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Meeting the need: Locals creating masks for medical and emergency workers

Hospital and emergency workers are on the front lines in fighting the coronavirus pandemic.

If a surge in cases occurs, the need for protective gear will be paramount, and three local teachers have been using their time while universities and K-12 schools are closed to organize and work to meet the need.

West Virginia Mask Army

Dr. Suzanne Strait is a biology professor at Marshall University in Huntington.

Many of her students are now working in hospitals and emergency rooms, where she knew there was a shortage of protective gear for personnel.

“I felt very personally scared for them,” she said.

Working with volunteers, they created a of surgical mask and made a prototype, which she said was more effective than a cotton mask.

The design came from former student Patricia Rogers, and the “Patricia Mask” uses a high-end furnace filter, which Strait said is better at filtering viruses.

She said the masks can be constructed with pipe cleaners, twist ties and elastic material and that one filter can be used to make up to 30 masks.

They have formed the West Virginia Mask Army and their group has 10 full-time volunteers and one paid staff member from the United Way of the River Cities, with 200 people sewing.

“The community coming together is so beautiful,” Strait said.

Strait said on Wednesday that she was on a road trip to pick up an elastic donation that could be used to make 500 masks, while they have received $4,500 worth of furnace filters.

She said the masks will go to West Virginia hospitals. They are currently taking financial donations and there is an urgent need for elastic. Supplies can be dropped off at hubs in Charleston and Huntington.

Those interested in volunteering or making donations can visit the group on Facebook at “West Virginia Mask Army” or go to their website at https://sites.google.com/view/wv-mask-army/home.

Tyler Waller

Tyler Waller, of Coal Grove, is a STEM instructor at Dawson-Bryant High School and has been 3-D printing frames for shield-type masks for medical workers. (Submitted photo)

Tyler Waller, a technology teacher in the STEM program at Dawson-Bryant High School, said he saw a need for personal protective equipment.

“There’s crazy stuff going on,” he said.

He said he looked online and saw a group at Eastern Tennessee University who were in the process of producing about 10,000 shield-type masks for first responders and hospital workers.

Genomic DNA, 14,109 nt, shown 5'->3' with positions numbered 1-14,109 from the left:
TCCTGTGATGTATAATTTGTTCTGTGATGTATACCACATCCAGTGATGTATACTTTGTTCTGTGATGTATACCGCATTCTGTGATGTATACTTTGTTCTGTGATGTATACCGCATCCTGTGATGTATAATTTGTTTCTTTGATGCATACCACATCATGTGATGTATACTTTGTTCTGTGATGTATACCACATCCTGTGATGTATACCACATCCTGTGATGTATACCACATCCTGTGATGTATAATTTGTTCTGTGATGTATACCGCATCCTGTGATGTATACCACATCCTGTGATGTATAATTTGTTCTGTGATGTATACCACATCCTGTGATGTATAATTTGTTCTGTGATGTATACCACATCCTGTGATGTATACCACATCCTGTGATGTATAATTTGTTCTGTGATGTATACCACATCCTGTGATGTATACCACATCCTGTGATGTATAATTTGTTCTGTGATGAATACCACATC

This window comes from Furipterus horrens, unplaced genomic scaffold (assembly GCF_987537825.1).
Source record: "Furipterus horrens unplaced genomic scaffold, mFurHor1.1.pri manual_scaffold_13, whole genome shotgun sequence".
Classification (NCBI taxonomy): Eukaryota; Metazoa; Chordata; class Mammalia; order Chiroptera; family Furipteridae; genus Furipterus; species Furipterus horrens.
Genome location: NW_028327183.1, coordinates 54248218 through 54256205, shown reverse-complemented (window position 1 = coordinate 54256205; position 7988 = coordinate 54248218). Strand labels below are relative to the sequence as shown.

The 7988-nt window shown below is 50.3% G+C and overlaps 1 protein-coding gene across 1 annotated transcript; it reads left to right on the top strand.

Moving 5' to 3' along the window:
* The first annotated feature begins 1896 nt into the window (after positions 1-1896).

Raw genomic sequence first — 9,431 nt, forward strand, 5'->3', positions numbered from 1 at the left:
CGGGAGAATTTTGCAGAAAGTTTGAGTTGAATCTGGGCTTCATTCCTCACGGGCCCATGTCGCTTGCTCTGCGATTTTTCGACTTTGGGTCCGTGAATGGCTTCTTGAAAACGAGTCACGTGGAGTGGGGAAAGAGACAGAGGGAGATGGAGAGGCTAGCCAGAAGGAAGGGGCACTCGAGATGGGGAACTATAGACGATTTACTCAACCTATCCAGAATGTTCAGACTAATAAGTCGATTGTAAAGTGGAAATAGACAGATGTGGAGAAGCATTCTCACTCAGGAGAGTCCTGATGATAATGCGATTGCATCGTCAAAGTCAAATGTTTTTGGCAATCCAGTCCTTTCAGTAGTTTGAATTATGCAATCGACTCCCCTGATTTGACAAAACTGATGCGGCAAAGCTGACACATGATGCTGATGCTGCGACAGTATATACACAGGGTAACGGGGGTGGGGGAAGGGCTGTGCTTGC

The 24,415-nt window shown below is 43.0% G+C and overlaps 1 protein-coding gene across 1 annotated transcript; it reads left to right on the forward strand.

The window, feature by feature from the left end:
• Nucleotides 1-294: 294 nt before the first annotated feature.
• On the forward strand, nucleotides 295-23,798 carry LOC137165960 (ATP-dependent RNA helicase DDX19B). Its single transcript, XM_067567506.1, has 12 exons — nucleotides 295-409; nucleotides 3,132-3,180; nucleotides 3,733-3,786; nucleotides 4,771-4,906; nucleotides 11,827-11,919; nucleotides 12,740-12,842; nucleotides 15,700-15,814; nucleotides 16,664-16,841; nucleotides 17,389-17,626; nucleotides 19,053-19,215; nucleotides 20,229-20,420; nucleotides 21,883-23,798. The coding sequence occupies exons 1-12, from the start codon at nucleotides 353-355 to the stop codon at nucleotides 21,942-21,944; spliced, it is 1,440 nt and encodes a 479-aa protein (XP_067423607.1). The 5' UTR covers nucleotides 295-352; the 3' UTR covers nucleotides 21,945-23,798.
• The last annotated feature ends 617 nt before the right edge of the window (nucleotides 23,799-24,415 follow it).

“But I noticed they were using a lot of unnecessary hardware — bolts and washers — that added excessive weight and expense,” he said.

Waller said another instructor in the STEM program, Tom Singer, put out a challenge and, using a program called Fusion 360, he designed a frame for masks that could be attached with two simple bolts and super glue.

He produces these with a 3-D printer, which he said can make up to eight a day.

“They’re simplistic and if something breaks, it’s not too expensive,” he said.

He said it was an example of the problem-solving approach of the program.

“We don’t just want to solve problems, we want to be the solution, with a little knowledge and know-how,” Waller said.

He said he has been giving the masks out as fast as he can make them. He said he would have 20 made by today and is aiming to make 30 more.

“If I can get 50 in the hands of people, I consider it a win,” Waller said.

Epic Stitches

Workers at Our Lady of Bellefonte Hospital in Russell, Kentucky wear cotton masks made by Epic Stitches, by Joshua Carl, of Ashland.
(Submitted photo)

Joshua Carl, of Ashland, is a medical assisting instructor at Collins Career Technical Center.

He sews as a hobby and has a Facebook page, Epic Stitches.

“I was approached by local nurses here,” he said of the need for masks.

Carl said a local native nurse, who now lives in Frankfort, launched a Facebook group, “Masks for Nurses,” and he was able to get in touch with people who are in the medical field.

Carl said he got to work sewing four-layer cotton masks.

“It’s what’s recommended by the CDC,” he said. “They’re better than the two-layer ones and are harder to breathe through.”

Carl, who has been sewing since high school, said he has been at the project for about a week and a half.

He said he can sew up to 30 a day if he works in 8-hour shifts, and has been giving them out to anyone who asks for one.

He said he has spoken to several companies and emergency rooms.

“The shortage is huge,” he said, saying the need is not immediate, though an expected surge will make it the case.

“It’s coming,” he said.

Carl said he has 250 requests so far, and is trying to secure more elastic, which he said is the hardest of the needed materials to come by.

He said anyone interested in contacting him can go to Epic Stitches on Facebook.